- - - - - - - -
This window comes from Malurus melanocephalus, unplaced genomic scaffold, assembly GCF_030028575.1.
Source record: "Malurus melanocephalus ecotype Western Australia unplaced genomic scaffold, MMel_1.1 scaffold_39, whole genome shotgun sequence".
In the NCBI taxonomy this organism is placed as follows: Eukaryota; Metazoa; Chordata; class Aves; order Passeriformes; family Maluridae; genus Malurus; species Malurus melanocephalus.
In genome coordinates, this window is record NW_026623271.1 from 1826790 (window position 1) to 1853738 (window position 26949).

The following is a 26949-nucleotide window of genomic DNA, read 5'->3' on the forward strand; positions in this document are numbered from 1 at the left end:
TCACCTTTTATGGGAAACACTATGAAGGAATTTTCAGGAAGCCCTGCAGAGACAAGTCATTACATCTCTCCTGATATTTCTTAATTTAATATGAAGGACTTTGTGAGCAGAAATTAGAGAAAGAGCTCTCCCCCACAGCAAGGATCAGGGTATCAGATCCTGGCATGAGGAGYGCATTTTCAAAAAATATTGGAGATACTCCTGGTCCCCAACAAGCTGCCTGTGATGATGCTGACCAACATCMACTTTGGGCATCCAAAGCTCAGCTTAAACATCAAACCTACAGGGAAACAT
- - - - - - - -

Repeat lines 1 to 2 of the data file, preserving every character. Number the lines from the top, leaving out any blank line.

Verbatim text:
This window comes from Malurus melanocephalus, unplaced genomic scaffold, assembly GCF_030028575.1.
Source record: "Malurus melanocephalus ecotype Western Australia unplaced genomic scaffold, MMel_1.1 scaffold_39, whole genome shotgun sequence".